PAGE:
Urban stormwater management in the City of Watsonville

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Summary

The City Of Watsonville's storm drain system directs runoff through a network of underground pipes that eventually discharges into the Monterey Bay. This system includes 2000 storm drain inlets, 50 miles of pipeline, and 15 storm water pumps located along Corralitos Creek and the Pajaro River which is currently listed as an impaired waterbody in the 303 d list. The system was originally designed to control flood events.[1] The untreated storm water runoff drains directly into the ocean.

Regulatory Background

Many federal, state and local laws and policies have been implemented and enforced over the last few decades to reduce pollutants and contaminants being discharged into the Pajaro River, and the Watsonville Slough Complex.

Federal Regulations

For background on federal regulations, see Urban stormwater regulations applicable to central coast region.

State Regulations

For background on state regulations, see Urban stormwater regulations applicable to central coast region.

Local Regulations

The City of Watsonville specifies in its municipal code how stormwater runoff must be addressed or mitigated, but most of the details are spelled out in other documents. An example section in the municipal code is:

(§ 1, Ord. 1088-00 C-M, eff. April 14, 2000)
6-3.530 Control of storm water run-off flow rates
"All development shall not cause higher rates of storm water runoff than those that existed prior to project." [2]


The specific implementation of Watsonvilles' stormwater-related codes is outlined in their Storm Water Management Plan. The Storm Water Management Plan best management practices (BMPs) that are outlined in the city's low impact development design guide which designates a "common hydromodification control standard" with the Central Coast Regional Water Quality Control Board. [3]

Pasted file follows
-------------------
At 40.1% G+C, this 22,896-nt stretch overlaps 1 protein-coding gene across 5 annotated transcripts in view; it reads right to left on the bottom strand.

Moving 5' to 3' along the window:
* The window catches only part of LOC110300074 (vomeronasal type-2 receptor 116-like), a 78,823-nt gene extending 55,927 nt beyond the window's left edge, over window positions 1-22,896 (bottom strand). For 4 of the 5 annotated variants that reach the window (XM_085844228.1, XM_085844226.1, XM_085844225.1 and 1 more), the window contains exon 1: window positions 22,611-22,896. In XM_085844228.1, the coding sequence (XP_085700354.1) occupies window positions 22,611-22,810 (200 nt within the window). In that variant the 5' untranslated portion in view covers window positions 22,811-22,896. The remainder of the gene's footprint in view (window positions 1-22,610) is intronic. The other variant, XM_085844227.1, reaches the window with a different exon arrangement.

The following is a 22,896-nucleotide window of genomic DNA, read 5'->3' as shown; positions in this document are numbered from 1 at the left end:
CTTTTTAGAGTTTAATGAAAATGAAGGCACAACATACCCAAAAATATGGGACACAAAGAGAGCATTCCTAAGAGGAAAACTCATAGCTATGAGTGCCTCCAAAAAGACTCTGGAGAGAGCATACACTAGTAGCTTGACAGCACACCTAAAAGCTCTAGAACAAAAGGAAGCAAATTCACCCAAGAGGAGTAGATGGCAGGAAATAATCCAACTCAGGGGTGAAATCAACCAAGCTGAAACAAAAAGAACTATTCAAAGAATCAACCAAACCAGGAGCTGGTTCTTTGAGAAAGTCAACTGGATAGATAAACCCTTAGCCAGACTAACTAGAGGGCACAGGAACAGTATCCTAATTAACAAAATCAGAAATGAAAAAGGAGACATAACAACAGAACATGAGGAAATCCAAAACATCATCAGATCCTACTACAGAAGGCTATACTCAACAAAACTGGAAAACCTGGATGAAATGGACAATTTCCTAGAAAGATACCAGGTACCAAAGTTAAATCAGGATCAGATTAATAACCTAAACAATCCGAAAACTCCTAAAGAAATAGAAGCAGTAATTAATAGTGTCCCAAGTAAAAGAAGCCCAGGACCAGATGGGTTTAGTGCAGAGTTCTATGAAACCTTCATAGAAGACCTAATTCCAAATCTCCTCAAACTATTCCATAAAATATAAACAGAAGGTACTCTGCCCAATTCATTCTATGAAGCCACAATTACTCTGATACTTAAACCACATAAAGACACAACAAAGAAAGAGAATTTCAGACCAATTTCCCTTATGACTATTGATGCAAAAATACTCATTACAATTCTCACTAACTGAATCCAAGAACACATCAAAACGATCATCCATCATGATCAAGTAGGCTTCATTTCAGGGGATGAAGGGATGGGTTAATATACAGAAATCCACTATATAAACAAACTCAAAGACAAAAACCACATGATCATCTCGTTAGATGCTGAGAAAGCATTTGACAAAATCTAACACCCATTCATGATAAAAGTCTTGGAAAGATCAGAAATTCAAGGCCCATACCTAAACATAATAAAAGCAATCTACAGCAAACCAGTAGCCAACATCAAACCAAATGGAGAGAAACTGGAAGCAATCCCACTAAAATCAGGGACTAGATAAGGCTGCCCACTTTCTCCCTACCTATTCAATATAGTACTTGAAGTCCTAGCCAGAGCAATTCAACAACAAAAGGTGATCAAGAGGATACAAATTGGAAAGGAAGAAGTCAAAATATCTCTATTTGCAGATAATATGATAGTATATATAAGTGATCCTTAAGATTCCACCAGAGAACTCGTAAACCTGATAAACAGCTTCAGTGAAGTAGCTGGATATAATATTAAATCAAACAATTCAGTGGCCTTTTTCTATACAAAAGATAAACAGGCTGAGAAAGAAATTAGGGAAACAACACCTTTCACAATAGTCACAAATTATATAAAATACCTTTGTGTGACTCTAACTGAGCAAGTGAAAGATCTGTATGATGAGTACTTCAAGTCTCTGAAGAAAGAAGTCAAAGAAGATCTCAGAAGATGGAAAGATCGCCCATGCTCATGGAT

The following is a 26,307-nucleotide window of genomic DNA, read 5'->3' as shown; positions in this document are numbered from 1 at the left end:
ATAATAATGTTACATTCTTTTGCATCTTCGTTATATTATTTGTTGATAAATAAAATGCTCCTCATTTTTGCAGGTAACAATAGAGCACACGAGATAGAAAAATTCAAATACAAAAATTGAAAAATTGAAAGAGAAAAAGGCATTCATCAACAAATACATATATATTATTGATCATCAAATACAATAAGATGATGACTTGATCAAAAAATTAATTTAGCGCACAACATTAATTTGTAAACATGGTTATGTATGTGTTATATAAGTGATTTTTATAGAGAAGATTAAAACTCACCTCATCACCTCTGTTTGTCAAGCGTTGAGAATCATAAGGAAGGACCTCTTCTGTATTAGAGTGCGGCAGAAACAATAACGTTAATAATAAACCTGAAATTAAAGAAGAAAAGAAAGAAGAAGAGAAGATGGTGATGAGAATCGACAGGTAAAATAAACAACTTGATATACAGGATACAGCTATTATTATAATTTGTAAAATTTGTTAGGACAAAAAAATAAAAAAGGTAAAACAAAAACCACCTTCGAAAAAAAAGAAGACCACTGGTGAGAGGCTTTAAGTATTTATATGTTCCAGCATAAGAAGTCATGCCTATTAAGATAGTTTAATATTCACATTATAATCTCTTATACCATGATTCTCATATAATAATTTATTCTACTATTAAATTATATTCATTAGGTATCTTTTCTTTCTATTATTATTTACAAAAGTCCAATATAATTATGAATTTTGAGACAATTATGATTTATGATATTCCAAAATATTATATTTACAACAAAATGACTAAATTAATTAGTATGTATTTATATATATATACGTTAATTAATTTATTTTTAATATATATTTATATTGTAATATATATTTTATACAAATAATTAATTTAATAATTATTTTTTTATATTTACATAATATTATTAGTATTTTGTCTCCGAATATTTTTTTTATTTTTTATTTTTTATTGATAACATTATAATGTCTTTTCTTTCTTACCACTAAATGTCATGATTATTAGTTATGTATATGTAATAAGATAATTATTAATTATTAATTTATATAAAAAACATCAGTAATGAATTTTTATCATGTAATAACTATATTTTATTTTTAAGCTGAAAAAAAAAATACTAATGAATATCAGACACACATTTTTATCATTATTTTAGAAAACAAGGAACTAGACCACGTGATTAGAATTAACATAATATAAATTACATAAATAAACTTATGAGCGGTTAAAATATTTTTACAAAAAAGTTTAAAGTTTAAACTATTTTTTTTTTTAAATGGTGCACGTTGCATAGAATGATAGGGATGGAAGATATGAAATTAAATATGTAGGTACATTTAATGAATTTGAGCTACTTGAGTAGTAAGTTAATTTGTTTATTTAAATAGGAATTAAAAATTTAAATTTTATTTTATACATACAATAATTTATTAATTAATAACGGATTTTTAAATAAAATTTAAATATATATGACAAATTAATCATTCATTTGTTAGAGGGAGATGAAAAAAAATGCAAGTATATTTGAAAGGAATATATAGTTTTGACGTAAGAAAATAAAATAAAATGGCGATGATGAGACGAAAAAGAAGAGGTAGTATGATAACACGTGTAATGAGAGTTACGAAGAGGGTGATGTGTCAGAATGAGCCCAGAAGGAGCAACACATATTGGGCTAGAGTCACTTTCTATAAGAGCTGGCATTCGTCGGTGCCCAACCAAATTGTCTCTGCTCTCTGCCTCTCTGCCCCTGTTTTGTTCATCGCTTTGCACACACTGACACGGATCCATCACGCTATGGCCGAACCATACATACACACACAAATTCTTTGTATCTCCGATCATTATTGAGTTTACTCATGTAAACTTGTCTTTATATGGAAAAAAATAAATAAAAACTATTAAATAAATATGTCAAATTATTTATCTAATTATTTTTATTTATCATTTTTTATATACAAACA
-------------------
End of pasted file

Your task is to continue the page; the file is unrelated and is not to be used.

Annual Review

Watsonville submits an annual review of the Storm Water Management Plan's and BMP's effectiveness in addition to suggested improvement opportunities to achieve the Maximum Extent Practicable (MEP) that are required under Phase II permit requirements.

Watsonville's Annual Reports:

Timeline

  • 1997 Current Industrial Activities Storm Water General Permit
  • 1999 Phase II of Section 402 of the Clean Water Act requires cities under 100,000 to implement SWMPs
  • 2005 City of Watsonville implements 2005 Urban Water Management Plan [1]
  • 2009 Storm Water Management Plan approved.
  • 2010 City of Watsonville revises the 2005 Urban Water Management Plan [2]
  • 2011 Water Quality Control Plan for the Central Coastal Basin

Resources at Stake

A large percent of the population relies on the continued health and vitality of the agricultural industry for their livelihood. Left unmitigated, stormwater problems pose an ongoing threat to agriculture. Past incidences of E.coli contaminated lettuce from the region have had serious economic impacts.[4]

The Watsonville Slough system is comprised of Harkins, Gallighan, Hanson, Struve, and Watsonville Sloughs and drains an area of approximately 50 km2 (13,000 acres).[5] This area contains significant and diverse coastal habitats including, salt marsh, brackish and fresh water marsh making the Watsonville Slough a valuable resource for both coastal plant communities as well as fish and migratory birds.

Related Projects

Salsipuedes Creek Capacity Enhancement & Restoration Project: City and County staff are partnering with the US Army Corps of Engineers to receive early feedback with regard to permitting the project which will address potential flooding caused by stormwater runoff. Corps staff are in the process of securing permits for the project along the creek. The process requires preparation of 70% complete design plans for the project and a hydraulic bank stability assessment, to be completed by Northwest Hydraulic Consultants, Inc. (NHC)[6]

Stakeholders

References

  1. City of Watsonville Sewer/Storm Drains
  2. http://www.codepublishing.com/ca/watsonville/ City of Watsonville municipal code
  3. Low Impact Development Best Management Practices Design Guidance for Hydromodification Management and Stormwater Quality
  4. Flynn, Dan. E. coli-Contaminated Lettuce Came from a California LGMA Grower. 2013 Jan 15. www.foodsafetynews.com
  5. Non-Point Source Program - CCA NPS Watershed Assessment for Watsonville Slough
  6. Northwest Hydraulic Consultants, Inc

Links

Disclaimer

This page may contain student work completed as part of assigned coursework. It may not be accurate. It does not necessary reflect the opinion or policy of CSUMB, its staff, or students.